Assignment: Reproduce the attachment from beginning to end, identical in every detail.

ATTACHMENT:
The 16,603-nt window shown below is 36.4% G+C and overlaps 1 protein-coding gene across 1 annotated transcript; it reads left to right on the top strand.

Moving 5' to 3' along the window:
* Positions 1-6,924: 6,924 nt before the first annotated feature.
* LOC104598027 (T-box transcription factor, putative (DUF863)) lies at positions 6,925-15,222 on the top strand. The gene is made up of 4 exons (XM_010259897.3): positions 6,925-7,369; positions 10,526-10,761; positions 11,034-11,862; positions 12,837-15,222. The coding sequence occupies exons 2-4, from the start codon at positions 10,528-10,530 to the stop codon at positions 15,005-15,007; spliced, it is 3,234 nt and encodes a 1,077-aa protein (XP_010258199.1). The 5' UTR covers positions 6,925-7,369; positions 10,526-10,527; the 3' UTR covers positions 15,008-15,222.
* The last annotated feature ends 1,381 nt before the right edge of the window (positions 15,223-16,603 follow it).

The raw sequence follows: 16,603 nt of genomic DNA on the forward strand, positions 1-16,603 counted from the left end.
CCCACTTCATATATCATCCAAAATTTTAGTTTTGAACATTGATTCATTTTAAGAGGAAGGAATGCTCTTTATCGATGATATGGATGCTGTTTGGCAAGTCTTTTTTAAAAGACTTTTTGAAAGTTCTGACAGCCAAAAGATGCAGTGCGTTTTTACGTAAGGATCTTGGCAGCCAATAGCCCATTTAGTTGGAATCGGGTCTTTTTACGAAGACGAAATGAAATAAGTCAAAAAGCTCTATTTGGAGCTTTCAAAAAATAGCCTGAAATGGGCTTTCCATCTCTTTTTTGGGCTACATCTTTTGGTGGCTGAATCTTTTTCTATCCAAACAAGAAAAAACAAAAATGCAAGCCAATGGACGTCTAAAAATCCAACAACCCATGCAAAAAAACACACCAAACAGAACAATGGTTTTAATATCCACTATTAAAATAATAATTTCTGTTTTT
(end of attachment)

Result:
The 16,603-nt window shown below is 36.4% G+C and overlaps 1 protein-coding gene across 1 annotated transcript; it reads left to right on the top strand.

Moving 5' to 3' along the window:
* Positions 1-6,924: 6,924 nt before the first annotated feature.
* LOC104598027 (T-box transcription factor, putative (DUF863)) lies at positions 6,925-15,222 on the top strand. The gene is made up of 4 exons (XM_010259897.3): positions 6,925-7,369; positions 10,526-10,761; positions 11,034-11,862; positions 12,837-15,222. The coding sequence occupies exons 2-4, from the start codon at positions 10,528-10,530 to the stop codon at positions 15,005-15,007; spliced, it is 3,234 nt and encodes a 1,077-aa protein (XP_010258199.1). The 5' UTR covers positions 6,925-7,369; positions 10,526-10,527; the 3' UTR covers positions 15,008-15,222.
* The last annotated feature ends 1,381 nt before the right edge of the window (positions 15,223-16,603 follow it).

The raw sequence follows: 16,603 nt of genomic DNA on the forward strand, positions 1-16,603 counted from the left end.
CCCACTTCATATATCATCCAAAATTTTAGTTTTGAACATTGATTCATTTTAAGAGGAAGGAATGCTCTTTATCGATGATATGGATGCTGTTTGGCAAGTCTTTTTTAAAAGACTTTTTGAAAGTTCTGACAGCCAAAAGATGCAGTGCGTTTTTACGTAAGGATCTTGGCAGCCAATAGCCCATTTAGTTGGAATCGGGTCTTTTTACGAAGACGAAATGAAATAAGTCAAAAAGCTCTATTTGGAGCTTTCAAAAAATAGCCTGAAATGGGCTTTCCATCTCTTTTTTGGGCTACATCTTTTGGTGGCTGAATCTTTTTCTATCCAAACAAGAAAAAACAAAAATGCAAGCCAATGGACGTCTAAAAATCCAACAACCCATGCAAAAAAACACACCAAACAGAACAATGGTTTTAATATCCACTATTAAAATAATAATTTCTGTTTTT